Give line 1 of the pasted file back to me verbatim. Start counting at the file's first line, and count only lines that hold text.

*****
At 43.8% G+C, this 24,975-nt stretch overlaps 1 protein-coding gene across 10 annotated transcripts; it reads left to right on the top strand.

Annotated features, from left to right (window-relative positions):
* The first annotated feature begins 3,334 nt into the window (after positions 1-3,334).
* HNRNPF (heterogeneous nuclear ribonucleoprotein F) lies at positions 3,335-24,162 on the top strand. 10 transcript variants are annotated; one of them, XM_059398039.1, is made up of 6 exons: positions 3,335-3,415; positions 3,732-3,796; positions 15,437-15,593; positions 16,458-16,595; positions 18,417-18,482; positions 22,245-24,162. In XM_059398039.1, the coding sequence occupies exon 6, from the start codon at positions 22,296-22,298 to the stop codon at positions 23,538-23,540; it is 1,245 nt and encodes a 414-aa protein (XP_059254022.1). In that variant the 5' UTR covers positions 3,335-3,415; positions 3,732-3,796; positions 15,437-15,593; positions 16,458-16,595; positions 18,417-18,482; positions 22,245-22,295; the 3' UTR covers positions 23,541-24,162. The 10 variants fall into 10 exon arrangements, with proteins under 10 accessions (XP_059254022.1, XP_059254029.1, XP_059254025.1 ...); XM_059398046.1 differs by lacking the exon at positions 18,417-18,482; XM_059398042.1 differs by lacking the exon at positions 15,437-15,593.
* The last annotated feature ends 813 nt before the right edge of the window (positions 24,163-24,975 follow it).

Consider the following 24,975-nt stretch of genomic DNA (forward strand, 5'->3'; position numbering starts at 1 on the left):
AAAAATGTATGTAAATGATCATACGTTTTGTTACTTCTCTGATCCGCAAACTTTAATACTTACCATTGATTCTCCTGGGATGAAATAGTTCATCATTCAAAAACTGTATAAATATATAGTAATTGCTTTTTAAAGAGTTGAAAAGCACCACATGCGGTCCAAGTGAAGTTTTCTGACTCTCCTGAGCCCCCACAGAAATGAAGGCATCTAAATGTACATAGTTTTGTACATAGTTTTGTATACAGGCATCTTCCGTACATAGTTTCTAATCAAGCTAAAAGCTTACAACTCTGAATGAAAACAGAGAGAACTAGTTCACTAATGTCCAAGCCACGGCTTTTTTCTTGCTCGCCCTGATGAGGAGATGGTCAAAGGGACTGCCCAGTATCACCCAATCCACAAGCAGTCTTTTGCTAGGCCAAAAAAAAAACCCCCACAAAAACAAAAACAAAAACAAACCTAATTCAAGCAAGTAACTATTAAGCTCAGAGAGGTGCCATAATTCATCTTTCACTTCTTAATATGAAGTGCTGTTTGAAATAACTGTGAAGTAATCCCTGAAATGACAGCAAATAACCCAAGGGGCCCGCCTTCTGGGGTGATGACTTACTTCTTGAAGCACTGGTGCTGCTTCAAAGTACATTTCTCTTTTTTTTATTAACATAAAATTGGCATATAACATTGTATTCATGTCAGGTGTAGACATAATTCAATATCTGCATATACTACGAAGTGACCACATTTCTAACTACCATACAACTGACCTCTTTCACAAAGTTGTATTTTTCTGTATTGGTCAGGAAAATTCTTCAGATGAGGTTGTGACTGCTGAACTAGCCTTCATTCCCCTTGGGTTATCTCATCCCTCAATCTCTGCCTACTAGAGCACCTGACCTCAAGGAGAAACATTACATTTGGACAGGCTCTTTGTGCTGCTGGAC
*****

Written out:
At 43.8% G+C, this 24,975-nt stretch overlaps 1 protein-coding gene across 10 annotated transcripts; it reads left to right on the top strand.